The time has come for a transformation of Europe’s food systems. Small-scale food producers, peasants, community groups, environmental justice activists and others have been calling for years for a shift towards agriculture that nourishes communities, regenerates ecosystems, and provides decent and sustainable livelihoods. The concept of agroecology encompasses these ambitions, referring to the science, movement, and practice of working with nature to build food sovereignty. The climate crisis and the effects of the Covid-19 pandemic have only made it clearer how urgent such a transformation is.
Land politics – who controls what land, how is it used, for how long, for what purposes and to whose benefit – is a central pillar of this debate. As politicians across Europe struggle to balance the urgent need for climate action with the need to strengthen equity and popular support for new policies, the risk of societal discord looms large, fuelled by farmer protests, perceptions of ‘agri-bashing,’ and long-running tensions between conservation movements and agricultural communities. This has been made more complicated by the interweaving of questions of land and national identity and an apparently increasing disconnect between those living in rural and urban areas.
To tackle the climate crisis we need to keep fossil fuels in the ground. But governments that phase out coal, end gas production, or stop oil pipelines can be sued by corporations in private courts and be held liable for billions in damages. How? Under the Energy Charter Treaty (ECT). It is now up to European governments and the European Commission to pull out of the anti-climate ECT and stop its expansion to even more countries. Take action today to make this happen!
Corporations have stepped beyond lobbying governments. They are integrating in policy-making at the national and international levels. From agriculture to technology, decisions historically made by governments are increasingly made by secretive unaccountable bodies run by corporations.
The tunnel that we have had to pass through is a very long one… 70 plus years, and there is still no sign of light that we are nearing the end. The leaders have staunchly blocked the exit. No ordinary civilian can pass through, and those inside the tunnel only get to see glimpses of light through tiny holes now and then. By the time the leaders of our country have agreed and worked out their differences, it will be too late for those of us who have been suffocating inside the darkness for far too long.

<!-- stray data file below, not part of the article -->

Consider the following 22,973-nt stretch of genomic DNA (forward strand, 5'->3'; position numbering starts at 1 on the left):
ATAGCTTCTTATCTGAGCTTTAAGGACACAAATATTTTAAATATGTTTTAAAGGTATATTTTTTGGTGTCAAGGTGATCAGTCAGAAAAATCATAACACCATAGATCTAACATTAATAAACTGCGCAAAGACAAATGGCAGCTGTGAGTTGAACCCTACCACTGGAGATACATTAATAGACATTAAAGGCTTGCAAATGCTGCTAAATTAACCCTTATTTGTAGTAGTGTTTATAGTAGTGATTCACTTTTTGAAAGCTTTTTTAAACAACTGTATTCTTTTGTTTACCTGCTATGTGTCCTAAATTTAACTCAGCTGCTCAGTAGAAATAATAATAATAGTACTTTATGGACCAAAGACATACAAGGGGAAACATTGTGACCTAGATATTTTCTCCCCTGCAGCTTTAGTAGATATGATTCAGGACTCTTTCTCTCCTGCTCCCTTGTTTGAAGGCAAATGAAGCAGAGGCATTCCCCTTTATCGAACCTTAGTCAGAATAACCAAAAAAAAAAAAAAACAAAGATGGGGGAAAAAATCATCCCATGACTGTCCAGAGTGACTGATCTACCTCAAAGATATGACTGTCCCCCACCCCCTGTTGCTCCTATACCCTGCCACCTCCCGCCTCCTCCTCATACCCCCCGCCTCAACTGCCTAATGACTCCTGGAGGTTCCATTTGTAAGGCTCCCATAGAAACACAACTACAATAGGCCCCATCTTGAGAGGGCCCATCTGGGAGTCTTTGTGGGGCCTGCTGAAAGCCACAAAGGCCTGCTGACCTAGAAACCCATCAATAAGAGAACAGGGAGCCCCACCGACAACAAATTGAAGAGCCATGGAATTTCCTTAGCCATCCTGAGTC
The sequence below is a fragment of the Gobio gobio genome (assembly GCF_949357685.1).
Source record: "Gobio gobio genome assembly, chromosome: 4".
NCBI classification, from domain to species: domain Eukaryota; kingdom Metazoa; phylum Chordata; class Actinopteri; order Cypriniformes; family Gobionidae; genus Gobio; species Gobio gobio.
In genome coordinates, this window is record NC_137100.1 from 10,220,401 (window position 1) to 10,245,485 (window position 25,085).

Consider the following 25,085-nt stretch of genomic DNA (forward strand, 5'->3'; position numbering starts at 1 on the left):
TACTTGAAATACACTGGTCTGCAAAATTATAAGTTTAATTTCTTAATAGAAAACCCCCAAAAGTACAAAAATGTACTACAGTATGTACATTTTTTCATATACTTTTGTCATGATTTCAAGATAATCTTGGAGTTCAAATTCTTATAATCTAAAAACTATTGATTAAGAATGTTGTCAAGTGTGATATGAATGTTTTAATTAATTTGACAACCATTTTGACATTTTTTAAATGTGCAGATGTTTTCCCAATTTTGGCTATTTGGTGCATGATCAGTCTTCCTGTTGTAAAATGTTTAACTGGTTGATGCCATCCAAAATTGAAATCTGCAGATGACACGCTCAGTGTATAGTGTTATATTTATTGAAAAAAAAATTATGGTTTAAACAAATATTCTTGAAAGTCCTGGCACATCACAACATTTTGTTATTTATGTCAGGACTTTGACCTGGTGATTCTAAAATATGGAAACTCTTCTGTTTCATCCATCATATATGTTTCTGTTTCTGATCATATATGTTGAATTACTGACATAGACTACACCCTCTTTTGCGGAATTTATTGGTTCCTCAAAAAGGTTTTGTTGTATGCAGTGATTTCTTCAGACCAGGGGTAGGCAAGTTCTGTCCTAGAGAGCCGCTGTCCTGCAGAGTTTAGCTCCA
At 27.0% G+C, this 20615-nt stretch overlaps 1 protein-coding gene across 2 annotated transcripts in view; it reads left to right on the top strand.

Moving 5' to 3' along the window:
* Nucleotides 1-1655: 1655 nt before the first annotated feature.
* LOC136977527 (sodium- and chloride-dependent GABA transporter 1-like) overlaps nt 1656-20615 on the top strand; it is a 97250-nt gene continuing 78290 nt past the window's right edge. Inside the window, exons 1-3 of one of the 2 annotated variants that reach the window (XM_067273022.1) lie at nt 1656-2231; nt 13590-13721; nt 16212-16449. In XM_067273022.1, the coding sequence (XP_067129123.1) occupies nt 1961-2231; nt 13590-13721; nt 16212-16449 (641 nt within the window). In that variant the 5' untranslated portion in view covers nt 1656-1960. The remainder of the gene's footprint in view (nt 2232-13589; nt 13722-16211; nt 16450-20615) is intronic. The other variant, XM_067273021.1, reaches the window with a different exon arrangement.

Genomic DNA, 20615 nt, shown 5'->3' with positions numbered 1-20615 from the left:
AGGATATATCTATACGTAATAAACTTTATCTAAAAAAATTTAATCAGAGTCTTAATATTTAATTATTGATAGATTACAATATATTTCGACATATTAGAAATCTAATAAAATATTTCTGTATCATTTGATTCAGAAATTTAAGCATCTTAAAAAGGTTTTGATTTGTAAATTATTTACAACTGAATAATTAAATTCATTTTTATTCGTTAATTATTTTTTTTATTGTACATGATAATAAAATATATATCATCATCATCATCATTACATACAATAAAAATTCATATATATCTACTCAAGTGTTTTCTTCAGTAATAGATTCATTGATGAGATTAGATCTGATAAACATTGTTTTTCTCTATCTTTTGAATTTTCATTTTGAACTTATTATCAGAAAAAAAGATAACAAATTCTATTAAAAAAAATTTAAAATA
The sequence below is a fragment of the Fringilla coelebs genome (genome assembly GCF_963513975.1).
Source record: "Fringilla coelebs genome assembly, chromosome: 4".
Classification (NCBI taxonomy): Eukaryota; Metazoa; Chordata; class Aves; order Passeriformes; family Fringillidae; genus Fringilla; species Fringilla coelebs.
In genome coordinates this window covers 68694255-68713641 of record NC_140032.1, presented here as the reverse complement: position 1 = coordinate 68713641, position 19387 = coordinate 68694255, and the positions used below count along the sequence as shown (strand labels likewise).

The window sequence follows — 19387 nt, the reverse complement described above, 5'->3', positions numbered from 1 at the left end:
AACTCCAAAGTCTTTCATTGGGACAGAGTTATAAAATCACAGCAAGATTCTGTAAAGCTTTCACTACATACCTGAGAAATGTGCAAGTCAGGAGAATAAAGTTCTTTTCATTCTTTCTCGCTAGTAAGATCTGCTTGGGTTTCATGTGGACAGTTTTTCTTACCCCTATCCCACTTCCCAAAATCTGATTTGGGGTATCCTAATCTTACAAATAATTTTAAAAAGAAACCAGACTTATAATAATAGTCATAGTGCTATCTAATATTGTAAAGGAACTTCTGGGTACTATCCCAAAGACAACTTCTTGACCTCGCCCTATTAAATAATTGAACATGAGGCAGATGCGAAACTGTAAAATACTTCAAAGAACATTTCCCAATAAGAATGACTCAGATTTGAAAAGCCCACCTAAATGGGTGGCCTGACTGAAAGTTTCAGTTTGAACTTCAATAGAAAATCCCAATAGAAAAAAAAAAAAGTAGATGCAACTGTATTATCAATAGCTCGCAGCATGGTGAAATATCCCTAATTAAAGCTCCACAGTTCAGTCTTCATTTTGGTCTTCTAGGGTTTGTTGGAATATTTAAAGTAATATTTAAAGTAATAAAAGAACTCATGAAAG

This briefing profiles the leading US border security contractors, their related financial campaign contributions during the 2020 elections, and how they have shaped a bipartisan approach in favor of border militarization for more than three decades. It suggests that a real change in border and immigration policies will require the Democrats to break with the industry that helps finance them.
Today is Union Day in Myanmar, which marks the historic Panglong Agreement in February 1947 when the principles of equality and unity were drawn up for the future union. In 2021, however, it is not a day of celebration but one of protest as peoples across the country take to the street to demonstrate against the assumption of power by the military State Administrative Council. In this commentary, TNI analyses why the present crisis is so profound and why the patterns of military rule, state failure and ethnic conflict are in grave danger of being repeated. Peace and national reconciliation are required today, not at some indeterminate time in the future.
Discussions of the threat to liberal democracy have neglected perhaps the most surprising source that is one of the major arcs of history of the last three decades: globalization. It promised the promotion of liberal democracy encapsulated in neoliberal economics whose components include free movement of capital and finance, free trade, free movement of people, and the free transfer of ideas through social media. While globalization has achieved many of these four freedoms, it has also fostered its precise opposite: a borderless world that has stripped the principal source of political democracy – the nation state -- of much of its political and economic legitimacy for the liberal democracy that created globalization. Governments became weakened by the very fraying of its borders wrought by a globalization they promoted.